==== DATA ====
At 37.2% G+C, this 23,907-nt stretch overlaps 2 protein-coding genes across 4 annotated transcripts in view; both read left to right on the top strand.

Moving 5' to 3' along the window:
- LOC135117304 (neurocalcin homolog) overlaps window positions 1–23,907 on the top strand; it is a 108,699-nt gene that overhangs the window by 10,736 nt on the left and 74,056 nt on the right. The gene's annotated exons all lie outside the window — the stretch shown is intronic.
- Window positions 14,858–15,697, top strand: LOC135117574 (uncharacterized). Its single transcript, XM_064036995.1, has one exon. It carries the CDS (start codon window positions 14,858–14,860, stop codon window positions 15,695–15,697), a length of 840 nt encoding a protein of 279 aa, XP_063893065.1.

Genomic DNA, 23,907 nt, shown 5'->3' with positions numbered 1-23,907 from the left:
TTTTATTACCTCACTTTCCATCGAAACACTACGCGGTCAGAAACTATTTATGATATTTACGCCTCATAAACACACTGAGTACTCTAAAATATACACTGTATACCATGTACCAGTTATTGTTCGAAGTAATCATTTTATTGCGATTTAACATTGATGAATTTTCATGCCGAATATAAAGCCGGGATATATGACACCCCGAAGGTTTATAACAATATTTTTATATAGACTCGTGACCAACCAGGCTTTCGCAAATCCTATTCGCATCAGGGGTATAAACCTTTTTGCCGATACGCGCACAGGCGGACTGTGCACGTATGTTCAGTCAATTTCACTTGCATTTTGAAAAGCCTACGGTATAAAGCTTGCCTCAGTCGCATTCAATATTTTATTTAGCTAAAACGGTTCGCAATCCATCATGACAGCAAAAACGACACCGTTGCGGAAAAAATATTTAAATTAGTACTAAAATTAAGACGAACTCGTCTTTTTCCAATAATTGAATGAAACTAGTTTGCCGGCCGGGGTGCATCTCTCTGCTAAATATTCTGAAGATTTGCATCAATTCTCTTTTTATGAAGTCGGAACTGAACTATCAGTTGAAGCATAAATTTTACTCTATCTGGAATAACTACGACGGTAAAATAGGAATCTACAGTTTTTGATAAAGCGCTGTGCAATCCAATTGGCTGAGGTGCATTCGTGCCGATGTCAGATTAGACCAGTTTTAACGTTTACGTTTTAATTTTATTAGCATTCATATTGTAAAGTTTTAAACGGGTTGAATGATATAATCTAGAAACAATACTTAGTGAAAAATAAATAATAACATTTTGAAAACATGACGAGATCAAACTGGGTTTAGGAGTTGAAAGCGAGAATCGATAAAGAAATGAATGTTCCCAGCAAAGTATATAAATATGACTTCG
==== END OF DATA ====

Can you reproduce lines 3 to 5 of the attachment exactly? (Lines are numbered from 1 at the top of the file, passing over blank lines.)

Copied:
- LOC135117304 (neurocalcin homolog) overlaps window positions 1–23,907 on the top strand; it is a 108,699-nt gene that overhangs the window by 10,736 nt on the left and 74,056 nt on the right. The gene's annotated exons all lie outside the window — the stretch shown is intronic.
- Window positions 14,858–15,697, top strand: LOC135117574 (uncharacterized). Its single transcript, XM_064036995.1, has one exon. It carries the CDS (start codon window positions 14,858–14,860, stop codon window positions 15,695–15,697), a length of 840 nt encoding a protein of 279 aa, XP_063893065.1.

Genomic DNA, 23,907 nt, shown 5'->3' with positions numbered 1-23,907 from the left: